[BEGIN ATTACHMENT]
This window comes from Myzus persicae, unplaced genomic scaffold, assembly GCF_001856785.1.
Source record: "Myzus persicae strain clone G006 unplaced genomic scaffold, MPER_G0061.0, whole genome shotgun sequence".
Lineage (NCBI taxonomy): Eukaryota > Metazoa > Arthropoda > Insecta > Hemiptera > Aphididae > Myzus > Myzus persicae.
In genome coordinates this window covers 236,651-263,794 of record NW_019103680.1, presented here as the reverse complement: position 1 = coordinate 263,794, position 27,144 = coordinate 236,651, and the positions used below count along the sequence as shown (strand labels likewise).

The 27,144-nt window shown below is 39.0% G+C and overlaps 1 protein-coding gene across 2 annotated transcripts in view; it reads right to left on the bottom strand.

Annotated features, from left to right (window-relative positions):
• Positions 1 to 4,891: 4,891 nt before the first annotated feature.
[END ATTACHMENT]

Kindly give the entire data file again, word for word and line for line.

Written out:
This window comes from Myzus persicae, unplaced genomic scaffold, assembly GCF_001856785.1.
Source record: "Myzus persicae strain clone G006 unplaced genomic scaffold, MPER_G0061.0, whole genome shotgun sequence".
Lineage (NCBI taxonomy): Eukaryota > Metazoa > Arthropoda > Insecta > Hemiptera > Aphididae > Myzus > Myzus persicae.
In genome coordinates this window covers 236,651-263,794 of record NW_019103680.1, presented here as the reverse complement: position 1 = coordinate 263,794, position 27,144 = coordinate 236,651, and the positions used below count along the sequence as shown (strand labels likewise).

The 27,144-nt window shown below is 39.0% G+C and overlaps 1 protein-coding gene across 2 annotated transcripts in view; it reads right to left on the bottom strand.

Annotated features, from left to right (window-relative positions):
• Positions 1 to 4,891: 4,891 nt before the first annotated feature.